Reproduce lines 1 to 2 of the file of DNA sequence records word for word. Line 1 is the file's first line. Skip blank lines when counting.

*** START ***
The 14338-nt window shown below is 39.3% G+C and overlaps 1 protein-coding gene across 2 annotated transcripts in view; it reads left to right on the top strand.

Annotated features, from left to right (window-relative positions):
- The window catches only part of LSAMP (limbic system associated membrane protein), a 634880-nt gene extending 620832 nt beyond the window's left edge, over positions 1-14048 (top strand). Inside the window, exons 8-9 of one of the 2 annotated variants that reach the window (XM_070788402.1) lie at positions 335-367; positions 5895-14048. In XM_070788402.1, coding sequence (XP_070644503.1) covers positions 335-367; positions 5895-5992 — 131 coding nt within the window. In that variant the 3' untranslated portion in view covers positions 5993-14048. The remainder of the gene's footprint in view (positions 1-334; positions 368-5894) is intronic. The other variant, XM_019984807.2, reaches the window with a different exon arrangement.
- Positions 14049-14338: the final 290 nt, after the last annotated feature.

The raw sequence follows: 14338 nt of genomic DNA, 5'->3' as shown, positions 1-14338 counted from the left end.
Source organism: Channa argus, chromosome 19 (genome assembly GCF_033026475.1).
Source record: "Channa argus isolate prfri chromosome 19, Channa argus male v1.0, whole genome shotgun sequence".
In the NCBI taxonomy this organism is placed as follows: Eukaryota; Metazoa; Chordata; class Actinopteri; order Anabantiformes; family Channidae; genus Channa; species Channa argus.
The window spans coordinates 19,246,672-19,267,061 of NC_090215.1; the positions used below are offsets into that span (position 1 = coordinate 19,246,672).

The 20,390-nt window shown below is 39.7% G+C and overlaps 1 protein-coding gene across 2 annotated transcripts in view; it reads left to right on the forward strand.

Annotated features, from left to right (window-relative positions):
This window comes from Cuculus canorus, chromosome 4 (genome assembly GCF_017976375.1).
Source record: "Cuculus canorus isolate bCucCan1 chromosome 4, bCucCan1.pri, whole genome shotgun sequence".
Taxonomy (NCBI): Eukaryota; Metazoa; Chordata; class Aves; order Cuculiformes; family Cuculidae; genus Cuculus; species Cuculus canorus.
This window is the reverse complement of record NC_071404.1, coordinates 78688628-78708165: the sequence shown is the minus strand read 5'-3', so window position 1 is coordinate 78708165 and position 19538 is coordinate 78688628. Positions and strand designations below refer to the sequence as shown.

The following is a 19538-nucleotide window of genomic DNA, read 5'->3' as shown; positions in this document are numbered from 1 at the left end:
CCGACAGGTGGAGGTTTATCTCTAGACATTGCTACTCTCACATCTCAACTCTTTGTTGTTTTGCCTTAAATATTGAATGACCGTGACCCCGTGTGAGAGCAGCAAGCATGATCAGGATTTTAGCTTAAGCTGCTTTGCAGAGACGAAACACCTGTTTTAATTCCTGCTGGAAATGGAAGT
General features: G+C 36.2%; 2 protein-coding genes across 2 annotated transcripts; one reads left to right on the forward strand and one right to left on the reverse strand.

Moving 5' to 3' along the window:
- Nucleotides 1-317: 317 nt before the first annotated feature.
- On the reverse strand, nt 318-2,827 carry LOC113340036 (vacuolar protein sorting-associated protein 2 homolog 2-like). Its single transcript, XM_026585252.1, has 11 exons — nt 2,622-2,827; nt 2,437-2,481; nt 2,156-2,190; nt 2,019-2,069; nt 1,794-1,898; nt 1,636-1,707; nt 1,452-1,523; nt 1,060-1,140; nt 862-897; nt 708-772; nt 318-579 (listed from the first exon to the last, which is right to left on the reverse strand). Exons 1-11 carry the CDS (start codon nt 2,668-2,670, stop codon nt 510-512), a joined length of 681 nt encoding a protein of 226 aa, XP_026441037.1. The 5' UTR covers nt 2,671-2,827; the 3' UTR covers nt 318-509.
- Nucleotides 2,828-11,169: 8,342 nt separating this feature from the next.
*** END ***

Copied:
The 14338-nt window shown below is 39.3% G+C and overlaps 1 protein-coding gene across 2 annotated transcripts in view; it reads left to right on the top strand.

Annotated features, from left to right (window-relative positions):